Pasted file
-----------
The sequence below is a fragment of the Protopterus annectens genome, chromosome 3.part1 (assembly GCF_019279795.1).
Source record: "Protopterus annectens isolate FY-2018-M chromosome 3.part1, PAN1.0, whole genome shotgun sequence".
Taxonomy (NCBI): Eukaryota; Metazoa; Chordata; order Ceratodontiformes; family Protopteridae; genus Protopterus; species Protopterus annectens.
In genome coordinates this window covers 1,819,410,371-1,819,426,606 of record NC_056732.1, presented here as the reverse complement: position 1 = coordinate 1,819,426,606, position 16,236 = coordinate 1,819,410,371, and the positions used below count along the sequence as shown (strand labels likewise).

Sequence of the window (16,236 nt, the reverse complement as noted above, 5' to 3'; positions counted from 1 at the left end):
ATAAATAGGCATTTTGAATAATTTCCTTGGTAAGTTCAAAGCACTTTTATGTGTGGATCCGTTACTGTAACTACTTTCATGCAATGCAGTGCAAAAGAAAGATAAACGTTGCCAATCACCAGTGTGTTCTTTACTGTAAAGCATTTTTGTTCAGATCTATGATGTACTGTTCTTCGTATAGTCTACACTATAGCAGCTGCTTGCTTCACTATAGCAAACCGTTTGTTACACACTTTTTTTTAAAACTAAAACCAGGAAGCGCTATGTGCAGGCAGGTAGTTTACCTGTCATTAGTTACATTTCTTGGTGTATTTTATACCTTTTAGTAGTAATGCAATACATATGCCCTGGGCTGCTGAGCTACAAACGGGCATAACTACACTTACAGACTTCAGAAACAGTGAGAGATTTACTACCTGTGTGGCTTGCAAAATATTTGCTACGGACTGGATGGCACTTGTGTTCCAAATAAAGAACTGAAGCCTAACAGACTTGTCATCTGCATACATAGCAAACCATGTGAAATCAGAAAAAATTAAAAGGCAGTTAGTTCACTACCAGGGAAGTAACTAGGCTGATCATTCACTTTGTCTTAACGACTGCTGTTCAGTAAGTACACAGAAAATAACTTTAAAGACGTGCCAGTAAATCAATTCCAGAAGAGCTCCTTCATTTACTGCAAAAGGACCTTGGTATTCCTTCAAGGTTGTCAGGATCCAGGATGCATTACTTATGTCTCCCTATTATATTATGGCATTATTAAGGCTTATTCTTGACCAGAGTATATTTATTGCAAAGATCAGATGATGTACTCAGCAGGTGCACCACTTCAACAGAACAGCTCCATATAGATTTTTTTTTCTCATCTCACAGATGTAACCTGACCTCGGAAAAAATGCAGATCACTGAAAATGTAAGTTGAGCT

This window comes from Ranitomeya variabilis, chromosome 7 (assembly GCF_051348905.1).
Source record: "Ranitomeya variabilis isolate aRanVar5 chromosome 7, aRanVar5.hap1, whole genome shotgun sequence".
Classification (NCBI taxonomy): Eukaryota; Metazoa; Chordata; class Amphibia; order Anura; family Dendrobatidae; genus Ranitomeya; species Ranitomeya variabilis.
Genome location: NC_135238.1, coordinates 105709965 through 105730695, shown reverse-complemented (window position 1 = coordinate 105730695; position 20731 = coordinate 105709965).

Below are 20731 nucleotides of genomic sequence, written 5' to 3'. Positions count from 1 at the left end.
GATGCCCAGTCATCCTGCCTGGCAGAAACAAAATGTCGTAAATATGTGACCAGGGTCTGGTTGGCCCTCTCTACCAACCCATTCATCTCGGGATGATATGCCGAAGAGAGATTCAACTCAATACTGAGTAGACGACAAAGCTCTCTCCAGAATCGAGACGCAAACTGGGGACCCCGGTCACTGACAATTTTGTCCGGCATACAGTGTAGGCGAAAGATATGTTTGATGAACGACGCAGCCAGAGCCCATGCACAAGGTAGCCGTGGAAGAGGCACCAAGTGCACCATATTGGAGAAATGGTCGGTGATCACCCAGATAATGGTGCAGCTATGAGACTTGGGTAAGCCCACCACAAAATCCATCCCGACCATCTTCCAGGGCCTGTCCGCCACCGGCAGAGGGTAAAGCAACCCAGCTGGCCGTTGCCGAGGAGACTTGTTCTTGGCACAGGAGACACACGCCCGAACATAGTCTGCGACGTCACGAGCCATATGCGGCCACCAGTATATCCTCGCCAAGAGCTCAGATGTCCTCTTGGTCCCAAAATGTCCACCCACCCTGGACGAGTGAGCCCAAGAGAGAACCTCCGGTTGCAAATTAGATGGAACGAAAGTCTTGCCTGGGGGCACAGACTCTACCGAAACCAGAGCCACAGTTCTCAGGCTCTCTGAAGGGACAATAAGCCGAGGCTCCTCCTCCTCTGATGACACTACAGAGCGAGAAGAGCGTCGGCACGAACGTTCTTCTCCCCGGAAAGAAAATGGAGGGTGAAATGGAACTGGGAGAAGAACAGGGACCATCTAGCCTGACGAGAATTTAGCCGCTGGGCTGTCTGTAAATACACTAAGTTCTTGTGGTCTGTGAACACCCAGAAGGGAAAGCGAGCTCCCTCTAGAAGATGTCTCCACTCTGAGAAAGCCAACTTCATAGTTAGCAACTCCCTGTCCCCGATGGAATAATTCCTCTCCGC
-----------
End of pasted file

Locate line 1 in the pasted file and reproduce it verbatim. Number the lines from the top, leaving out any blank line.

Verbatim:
The sequence below is a fragment of the Protopterus annectens genome, chromosome 3.part1 (assembly GCF_019279795.1).